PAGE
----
Wednesday, June 24, 2009
Frequency is the latest album from prog giants, IQ and is notable for being their first after the departure of key member Martin Orford. Many fans wondered if IQ would be the same without Orford’s influence. Let me assure you that this is still the IQ that fans know and love. I may not be the best to judge because I’ve never been a huge IQ fan, but to these ears this is the best album IQ have ever created. I have always tried to avoid IQ because of their frequent comparisons to Marillion (a band I just can’t seem to get) and their association with the Neo-Prog movement (a subdivision of prog that generally doesn’t interest me). But, despite these reservations I picked up Dark Matter quite a few years ago when it came out and I ended up really enjoying it. Because of my positive attitude towards this album, I decided to order the latest IQ offering, Frequency, and boy am I glad that I did. This is one of my favorite albums, a true masterpiece of Prog for me. I can’t get enough of it!
The album kicks off with the title track, and what a powerful track it is! It starts with some random frequency noise before the bass kicks in with a pounding rhythm. The band rocks out for a bit before slowing down, allowing Peter Nicholls to come in with his wonderful voice. One of the things that strikes me with this album is the pure beauty of Nicholls voice, it fits the music perfectly and makes him one of my favorite prog vocalists. This song moves fiercely through many great sections, and it ends leaving me wanting more. It is a progressive tour de force that never gets old. It is followed by Life Support which starts as a pleasant ballad once again focusing on Nicholls voice before it turns into a jam with a weird keyboard solo. I wasn’t sure what to make of the odd keyboard noises from new keyboardist Mark Westworth at first, but I have gotten used to them and now love them.
This leads into Stronger Than Friction, another favorite of mine, which starts with a happy upbeat melody that isn’t overly complicated but is really fun to listen to. This song moves through different movements but does so naturally so that the song flows beautifully from one part to the next. I especially love the ending where the band rocks out, especially guitarist Mike Holmes (who I feel is the other star of this album along with Nicholls). The ending goes right into One Fatal Mistake, which is a great segue between Stronger Than Friction and Ryker Skies. It is another ballad that presents one of the main themes of the album in a pure way. Ryker Skies is a killer song that has a great heavy atmosphere to it that really grabs the listener’s attention. I really like some of the proggier keyboard moments spread out through the piece, and I love the sing-along chorus. It is definitely highlight.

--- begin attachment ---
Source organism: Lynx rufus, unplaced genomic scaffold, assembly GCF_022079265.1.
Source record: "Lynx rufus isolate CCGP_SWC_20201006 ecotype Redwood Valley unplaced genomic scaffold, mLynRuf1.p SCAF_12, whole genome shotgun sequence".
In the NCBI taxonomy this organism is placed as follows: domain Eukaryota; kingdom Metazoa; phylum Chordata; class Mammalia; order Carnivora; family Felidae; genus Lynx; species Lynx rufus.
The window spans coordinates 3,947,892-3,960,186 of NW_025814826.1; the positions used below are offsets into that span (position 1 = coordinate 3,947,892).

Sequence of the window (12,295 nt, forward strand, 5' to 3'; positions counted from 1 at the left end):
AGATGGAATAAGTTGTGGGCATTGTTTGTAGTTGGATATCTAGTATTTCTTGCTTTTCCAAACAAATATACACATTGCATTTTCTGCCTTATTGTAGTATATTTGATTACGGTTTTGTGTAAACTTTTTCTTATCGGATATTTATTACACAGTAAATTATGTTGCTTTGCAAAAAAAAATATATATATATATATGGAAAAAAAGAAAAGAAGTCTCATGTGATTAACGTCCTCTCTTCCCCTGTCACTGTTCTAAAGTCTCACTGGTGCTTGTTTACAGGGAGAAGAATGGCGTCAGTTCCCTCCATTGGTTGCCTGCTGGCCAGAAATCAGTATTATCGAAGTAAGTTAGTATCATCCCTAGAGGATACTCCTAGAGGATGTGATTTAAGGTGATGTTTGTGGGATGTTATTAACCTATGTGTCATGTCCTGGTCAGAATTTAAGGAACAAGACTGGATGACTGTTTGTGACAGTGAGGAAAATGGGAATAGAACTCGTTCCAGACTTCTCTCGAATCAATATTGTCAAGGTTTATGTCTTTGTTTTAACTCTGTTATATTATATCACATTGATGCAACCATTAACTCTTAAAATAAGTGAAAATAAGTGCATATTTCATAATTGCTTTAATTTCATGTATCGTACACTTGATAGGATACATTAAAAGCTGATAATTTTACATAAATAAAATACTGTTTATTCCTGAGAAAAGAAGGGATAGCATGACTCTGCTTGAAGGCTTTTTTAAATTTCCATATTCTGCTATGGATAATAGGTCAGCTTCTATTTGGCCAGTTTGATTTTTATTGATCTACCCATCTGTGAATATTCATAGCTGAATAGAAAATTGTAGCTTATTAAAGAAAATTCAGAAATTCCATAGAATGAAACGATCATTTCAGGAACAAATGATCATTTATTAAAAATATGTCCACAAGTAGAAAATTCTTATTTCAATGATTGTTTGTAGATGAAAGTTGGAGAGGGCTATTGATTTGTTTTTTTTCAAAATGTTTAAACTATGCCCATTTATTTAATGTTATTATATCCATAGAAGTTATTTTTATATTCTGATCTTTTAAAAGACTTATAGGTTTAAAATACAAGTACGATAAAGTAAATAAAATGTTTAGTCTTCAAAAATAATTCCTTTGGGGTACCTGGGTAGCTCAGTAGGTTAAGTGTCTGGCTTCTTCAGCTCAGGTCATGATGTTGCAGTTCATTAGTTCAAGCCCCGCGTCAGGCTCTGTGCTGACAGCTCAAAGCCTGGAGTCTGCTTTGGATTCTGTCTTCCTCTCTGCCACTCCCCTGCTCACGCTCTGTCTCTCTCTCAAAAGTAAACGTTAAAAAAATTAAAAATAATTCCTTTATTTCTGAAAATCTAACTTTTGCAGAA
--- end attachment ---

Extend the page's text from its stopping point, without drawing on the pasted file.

This song leads right into the masterpiece of the album, The Province. I don’t think I have adequate words to describe the beauty of this song. It is 13 minutes of pure beauty and inspiration and impresses me even on the 37th listen (or whatever listen I’m on right now, sorry I haven’t been keeping track). The sound bursts out at you at points that makes it a really exciting piece, but there is also room for heartfelt vocals from Nicholls. My favorite moment of the song, and the whole album in fact, is toward the end with Holmes goes off on this incredible guitar solo that highlights the main musical theme of the song. It is inspiring, magnificent, and whatever grand word you want to put in. It just gets me every time-it is wonderful.
Appropriately titled, the final song of the album is Closer, and what a great closer it is! It is a pleasant ballad that once again highlights the main theme of the album and really brings things full circle. As I listen, it gives me time to reflect on how brilliant the album was. Every musician involved is playing at their top performance level, and there is originality and emotion pouring through every note. It isn’t very often that I feel this moved by an album (unless Neal Morse is coming out with a new album). I really have no other choice but to give this album a perfect score. I urge all prog fans to give this album a chance, you may be as moved as I am by it.